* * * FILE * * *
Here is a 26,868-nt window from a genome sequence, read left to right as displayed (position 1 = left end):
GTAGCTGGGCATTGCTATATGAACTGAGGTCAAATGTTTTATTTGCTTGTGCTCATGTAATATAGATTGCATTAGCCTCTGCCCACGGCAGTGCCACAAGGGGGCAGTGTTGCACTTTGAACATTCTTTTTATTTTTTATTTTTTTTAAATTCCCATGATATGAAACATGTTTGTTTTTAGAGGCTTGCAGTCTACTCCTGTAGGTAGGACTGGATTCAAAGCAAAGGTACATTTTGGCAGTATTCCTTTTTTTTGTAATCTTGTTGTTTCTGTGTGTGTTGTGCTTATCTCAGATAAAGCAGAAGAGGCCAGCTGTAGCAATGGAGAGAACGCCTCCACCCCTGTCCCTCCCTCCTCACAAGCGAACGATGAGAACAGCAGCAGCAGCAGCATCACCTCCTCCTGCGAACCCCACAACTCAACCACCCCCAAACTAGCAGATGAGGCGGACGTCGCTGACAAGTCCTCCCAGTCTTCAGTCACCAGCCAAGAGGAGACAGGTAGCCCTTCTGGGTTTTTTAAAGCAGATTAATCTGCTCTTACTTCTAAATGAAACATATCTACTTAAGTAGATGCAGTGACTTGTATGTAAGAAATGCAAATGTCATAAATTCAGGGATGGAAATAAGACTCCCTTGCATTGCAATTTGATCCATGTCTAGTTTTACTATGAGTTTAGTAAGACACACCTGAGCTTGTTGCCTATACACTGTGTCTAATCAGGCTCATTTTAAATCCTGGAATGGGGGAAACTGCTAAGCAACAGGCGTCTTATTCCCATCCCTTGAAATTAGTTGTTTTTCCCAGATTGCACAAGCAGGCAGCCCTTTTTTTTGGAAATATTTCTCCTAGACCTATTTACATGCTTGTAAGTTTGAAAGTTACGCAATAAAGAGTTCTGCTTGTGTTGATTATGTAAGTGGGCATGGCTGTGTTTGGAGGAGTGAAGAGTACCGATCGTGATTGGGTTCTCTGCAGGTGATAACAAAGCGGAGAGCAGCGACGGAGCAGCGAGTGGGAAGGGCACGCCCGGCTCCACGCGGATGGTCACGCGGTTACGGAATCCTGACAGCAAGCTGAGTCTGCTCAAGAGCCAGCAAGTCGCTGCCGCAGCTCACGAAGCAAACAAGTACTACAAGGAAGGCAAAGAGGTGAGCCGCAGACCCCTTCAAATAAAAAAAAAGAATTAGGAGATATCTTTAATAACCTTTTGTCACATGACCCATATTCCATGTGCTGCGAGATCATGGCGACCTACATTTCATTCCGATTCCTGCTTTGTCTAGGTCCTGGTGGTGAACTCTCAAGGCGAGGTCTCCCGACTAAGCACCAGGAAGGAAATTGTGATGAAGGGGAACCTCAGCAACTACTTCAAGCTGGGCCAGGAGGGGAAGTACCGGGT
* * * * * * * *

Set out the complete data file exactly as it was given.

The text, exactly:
Here is a 26,868-nt window from a genome sequence, read left to right as displayed (position 1 = left end):
GTAGCTGGGCATTGCTATATGAACTGAGGTCAAATGTTTTATTTGCTTGTGCTCATGTAATATAGATTGCATTAGCCTCTGCCCACGGCAGTGCCACAAGGGGGCAGTGTTGCACTTTGAACATTCTTTTTATTTTTTATTTTTTTTAAATTCCCATGATATGAAACATGTTTGTTTTTAGAGGCTTGCAGTCTACTCCTGTAGGTAGGACTGGATTCAAAGCAAAGGTACATTTTGGCAGTATTCCTTTTTTTTGTAATCTTGTTGTTTCTGTGTGTGTTGTGCTTATCTCAGATAAAGCAGAAGAGGCCAGCTGTAGCAATGGAGAGAACGCCTCCACCCCTGTCCCTCCCTCCTCACAAGCGAACGATGAGAACAGCAGCAGCAGCAGCATCACCTCCTCCTGCGAACCCCACAACTCAACCACCCCCAAACTAGCAGATGAGGCGGACGTCGCTGACAAGTCCTCCCAGTCTTCAGTCACCAGCCAAGAGGAGACAGGTAGCCCTTCTGGGTTTTTTAAAGCAGATTAATCTGCTCTTACTTCTAAATGAAACATATCTACTTAAGTAGATGCAGTGACTTGTATGTAAGAAATGCAAATGTCATAAATTCAGGGATGGAAATAAGACTCCCTTGCATTGCAATTTGATCCATGTCTAGTTTTACTATGAGTTTAGTAAGACACACCTGAGCTTGTTGCCTATACACTGTGTCTAATCAGGCTCATTTTAAATCCTGGAATGGGGGAAACTGCTAAGCAACAGGCGTCTTATTCCCATCCCTTGAAATTAGTTGTTTTTCCCAGATTGCACAAGCAGGCAGCCCTTTTTTTTGGAAATATTTCTCCTAGACCTATTTACATGCTTGTAAGTTTGAAAGTTACGCAATAAAGAGTTCTGCTTGTGTTGATTATGTAAGTGGGCATGGCTGTGTTTGGAGGAGTGAAGAGTACCGATCGTGATTGGGTTCTCTGCAGGTGATAACAAAGCGGAGAGCAGCGACGGAGCAGCGAGTGGGAAGGGCACGCCCGGCTCCACGCGGATGGTCACGCGGTTACGGAATCCTGACAGCAAGCTGAGTCTGCTCAAGAGCCAGCAAGTCGCTGCCGCAGCTCACGAAGCAAACAAGTACTACAAGGAAGGCAAAGAGGTGAGCCGCAGACCCCTTCAAATAAAAAAAAAGAATTAGGAGATATCTTTAATAACCTTTTGTCACATGACCCATATTCCATGTGCTGCGAGATCATGGCGACCTACATTTCATTCCGATTCCTGCTTTGTCTAGGTCCTGGTGGTGAACTCTCAAGGCGAGGTCTCCCGACTAAGCACCAGGAAGGAAATTGTGATGAAGGGGAACCTCAGCAACTACTTCAAGCTGGGCCAGGAGGGGAAGTACCGGGT